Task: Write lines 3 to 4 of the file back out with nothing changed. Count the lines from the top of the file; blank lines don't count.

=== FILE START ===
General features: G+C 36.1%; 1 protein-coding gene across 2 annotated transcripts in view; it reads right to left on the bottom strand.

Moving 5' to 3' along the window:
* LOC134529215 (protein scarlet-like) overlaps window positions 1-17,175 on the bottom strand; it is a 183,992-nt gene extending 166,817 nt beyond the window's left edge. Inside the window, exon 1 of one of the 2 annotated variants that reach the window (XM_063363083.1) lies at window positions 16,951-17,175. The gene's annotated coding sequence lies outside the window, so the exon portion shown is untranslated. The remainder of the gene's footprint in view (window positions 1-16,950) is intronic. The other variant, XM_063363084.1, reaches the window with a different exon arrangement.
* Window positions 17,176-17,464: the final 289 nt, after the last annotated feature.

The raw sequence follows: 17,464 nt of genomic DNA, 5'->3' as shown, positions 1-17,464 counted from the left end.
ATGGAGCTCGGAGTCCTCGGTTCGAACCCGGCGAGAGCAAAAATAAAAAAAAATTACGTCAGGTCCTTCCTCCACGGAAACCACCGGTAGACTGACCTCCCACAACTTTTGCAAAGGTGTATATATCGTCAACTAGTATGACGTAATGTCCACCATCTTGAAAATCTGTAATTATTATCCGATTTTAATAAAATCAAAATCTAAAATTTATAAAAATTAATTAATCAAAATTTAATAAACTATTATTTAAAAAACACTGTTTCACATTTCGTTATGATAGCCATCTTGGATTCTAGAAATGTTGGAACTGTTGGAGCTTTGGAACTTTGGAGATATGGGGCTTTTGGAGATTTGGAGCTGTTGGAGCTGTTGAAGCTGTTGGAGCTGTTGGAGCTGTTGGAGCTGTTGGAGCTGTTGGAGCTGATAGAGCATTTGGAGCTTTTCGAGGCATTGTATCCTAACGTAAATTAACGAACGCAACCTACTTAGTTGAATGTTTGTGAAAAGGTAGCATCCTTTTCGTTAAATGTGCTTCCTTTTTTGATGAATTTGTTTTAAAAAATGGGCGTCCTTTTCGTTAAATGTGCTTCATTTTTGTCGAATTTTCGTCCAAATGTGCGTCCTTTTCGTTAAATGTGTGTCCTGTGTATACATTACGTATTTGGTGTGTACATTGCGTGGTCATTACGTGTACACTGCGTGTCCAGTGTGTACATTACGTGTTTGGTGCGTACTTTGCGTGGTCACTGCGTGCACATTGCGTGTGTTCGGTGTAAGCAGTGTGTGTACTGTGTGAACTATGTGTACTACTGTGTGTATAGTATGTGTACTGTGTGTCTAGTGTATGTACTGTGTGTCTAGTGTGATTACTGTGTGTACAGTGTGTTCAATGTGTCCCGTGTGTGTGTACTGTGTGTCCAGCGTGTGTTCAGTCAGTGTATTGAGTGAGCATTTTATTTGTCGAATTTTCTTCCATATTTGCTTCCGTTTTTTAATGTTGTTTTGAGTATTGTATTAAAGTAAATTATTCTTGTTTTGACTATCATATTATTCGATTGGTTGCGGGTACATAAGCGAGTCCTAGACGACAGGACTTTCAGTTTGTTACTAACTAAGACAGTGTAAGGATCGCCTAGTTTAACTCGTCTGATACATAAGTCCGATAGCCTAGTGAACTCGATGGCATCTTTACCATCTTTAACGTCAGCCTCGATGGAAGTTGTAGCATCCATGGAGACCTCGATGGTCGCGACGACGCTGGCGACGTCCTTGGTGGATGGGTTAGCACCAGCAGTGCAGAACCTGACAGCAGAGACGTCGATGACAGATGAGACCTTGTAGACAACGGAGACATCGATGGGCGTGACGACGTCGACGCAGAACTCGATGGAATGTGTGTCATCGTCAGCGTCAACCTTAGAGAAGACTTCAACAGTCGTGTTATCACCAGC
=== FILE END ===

* LOC134529215 (protein scarlet-like) overlaps window positions 1-17,175 on the bottom strand; it is a 183,992-nt gene extending 166,817 nt beyond the window's left edge. Inside the window, exon 1 of one of the 2 annotated variants that reach the window (XM_063363083.1) lies at window positions 16,951-17,175. The gene's annotated coding sequence lies outside the window, so the exon portion shown is untranslated. The remainder of the gene's footprint in view (window positions 1-16,950) is intronic. The other variant, XM_063363084.1, reaches the window with a different exon arrangement.
* Window positions 17,176-17,464: the final 289 nt, after the last annotated feature.